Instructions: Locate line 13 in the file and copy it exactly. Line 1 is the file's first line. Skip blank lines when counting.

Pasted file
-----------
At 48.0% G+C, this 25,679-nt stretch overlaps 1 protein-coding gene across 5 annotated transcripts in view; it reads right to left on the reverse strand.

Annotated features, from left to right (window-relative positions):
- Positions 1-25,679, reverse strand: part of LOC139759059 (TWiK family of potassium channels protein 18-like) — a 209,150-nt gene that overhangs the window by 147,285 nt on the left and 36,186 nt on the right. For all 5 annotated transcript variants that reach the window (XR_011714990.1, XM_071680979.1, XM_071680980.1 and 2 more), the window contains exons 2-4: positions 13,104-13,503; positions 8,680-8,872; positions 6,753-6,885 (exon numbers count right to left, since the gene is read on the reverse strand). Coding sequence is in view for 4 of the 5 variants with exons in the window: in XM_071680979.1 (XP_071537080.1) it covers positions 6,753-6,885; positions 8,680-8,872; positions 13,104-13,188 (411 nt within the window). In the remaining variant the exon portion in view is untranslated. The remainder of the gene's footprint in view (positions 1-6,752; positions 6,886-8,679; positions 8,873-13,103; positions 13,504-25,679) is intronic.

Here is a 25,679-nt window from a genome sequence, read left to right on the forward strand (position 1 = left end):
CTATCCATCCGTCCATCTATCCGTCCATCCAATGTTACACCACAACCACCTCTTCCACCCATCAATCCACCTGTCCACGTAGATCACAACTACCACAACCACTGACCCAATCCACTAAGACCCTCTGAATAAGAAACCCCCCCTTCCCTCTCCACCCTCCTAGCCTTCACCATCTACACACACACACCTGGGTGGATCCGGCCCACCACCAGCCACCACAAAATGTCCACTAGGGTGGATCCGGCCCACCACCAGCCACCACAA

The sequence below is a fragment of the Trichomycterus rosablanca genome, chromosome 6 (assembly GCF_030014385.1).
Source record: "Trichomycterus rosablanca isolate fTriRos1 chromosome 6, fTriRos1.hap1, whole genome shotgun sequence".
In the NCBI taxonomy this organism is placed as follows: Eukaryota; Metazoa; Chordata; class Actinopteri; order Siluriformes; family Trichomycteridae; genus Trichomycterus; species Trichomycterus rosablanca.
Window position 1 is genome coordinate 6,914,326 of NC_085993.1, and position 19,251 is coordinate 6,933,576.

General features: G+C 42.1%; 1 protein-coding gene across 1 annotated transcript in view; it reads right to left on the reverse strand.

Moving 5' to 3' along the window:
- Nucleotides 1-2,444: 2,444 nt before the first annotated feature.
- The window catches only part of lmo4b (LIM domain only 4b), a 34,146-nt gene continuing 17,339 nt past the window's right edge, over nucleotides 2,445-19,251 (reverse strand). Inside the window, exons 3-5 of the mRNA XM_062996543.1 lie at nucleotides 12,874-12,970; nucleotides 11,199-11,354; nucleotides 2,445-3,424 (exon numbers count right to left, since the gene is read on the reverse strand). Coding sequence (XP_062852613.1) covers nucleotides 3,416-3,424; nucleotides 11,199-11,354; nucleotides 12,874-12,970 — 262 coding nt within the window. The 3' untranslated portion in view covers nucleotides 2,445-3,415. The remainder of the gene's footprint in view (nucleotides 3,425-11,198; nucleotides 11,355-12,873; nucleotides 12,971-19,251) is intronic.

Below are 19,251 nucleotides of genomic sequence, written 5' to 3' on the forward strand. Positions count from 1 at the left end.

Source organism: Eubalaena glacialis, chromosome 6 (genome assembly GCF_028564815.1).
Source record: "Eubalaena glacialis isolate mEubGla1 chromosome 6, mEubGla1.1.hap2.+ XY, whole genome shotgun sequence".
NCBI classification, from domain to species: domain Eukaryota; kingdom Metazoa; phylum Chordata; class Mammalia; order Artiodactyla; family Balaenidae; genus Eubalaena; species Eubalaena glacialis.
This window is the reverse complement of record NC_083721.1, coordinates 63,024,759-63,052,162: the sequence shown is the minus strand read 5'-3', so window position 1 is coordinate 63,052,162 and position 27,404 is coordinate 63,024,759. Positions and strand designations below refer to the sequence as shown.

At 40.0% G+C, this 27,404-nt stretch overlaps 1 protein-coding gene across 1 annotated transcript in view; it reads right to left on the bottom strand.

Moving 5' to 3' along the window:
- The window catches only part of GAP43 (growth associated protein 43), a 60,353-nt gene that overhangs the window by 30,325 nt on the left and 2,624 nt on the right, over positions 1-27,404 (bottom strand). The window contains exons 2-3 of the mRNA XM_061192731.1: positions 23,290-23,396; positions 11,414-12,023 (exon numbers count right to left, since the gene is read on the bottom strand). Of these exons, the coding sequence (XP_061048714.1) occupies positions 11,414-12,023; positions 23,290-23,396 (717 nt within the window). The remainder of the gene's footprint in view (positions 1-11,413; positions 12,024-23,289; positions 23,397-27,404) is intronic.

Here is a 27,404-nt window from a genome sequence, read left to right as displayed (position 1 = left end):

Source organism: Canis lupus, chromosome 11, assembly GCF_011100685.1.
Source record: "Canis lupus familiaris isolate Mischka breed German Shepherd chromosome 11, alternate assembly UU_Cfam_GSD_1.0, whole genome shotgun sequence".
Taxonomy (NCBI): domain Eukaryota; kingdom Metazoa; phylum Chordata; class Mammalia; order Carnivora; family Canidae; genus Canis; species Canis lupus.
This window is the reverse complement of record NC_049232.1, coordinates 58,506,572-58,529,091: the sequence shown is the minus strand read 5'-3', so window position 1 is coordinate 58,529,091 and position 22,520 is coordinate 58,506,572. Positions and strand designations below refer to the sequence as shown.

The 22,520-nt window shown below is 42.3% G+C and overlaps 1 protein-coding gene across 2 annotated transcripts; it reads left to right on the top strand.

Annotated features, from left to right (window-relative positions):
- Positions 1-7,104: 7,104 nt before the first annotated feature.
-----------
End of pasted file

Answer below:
- The window catches only part of lmo4b (LIM domain only 4b), a 34,146-nt gene continuing 17,339 nt past the window's right edge, over nucleotides 2,445-19,251 (reverse strand). Inside the window, exons 3-5 of the mRNA XM_062996543.1 lie at nucleotides 12,874-12,970; nucleotides 11,199-11,354; nucleotides 2,445-3,424 (exon numbers count right to left, since the gene is read on the reverse strand). Coding sequence (XP_062852613.1) covers nucleotides 3,416-3,424; nucleotides 11,199-11,354; nucleotides 12,874-12,970 — 262 coding nt within the window. The 3' untranslated portion in view covers nucleotides 2,445-3,415. The remainder of the gene's footprint in view (nucleotides 3,425-11,198; nucleotides 11,355-12,873; nucleotides 12,971-19,251) is intronic.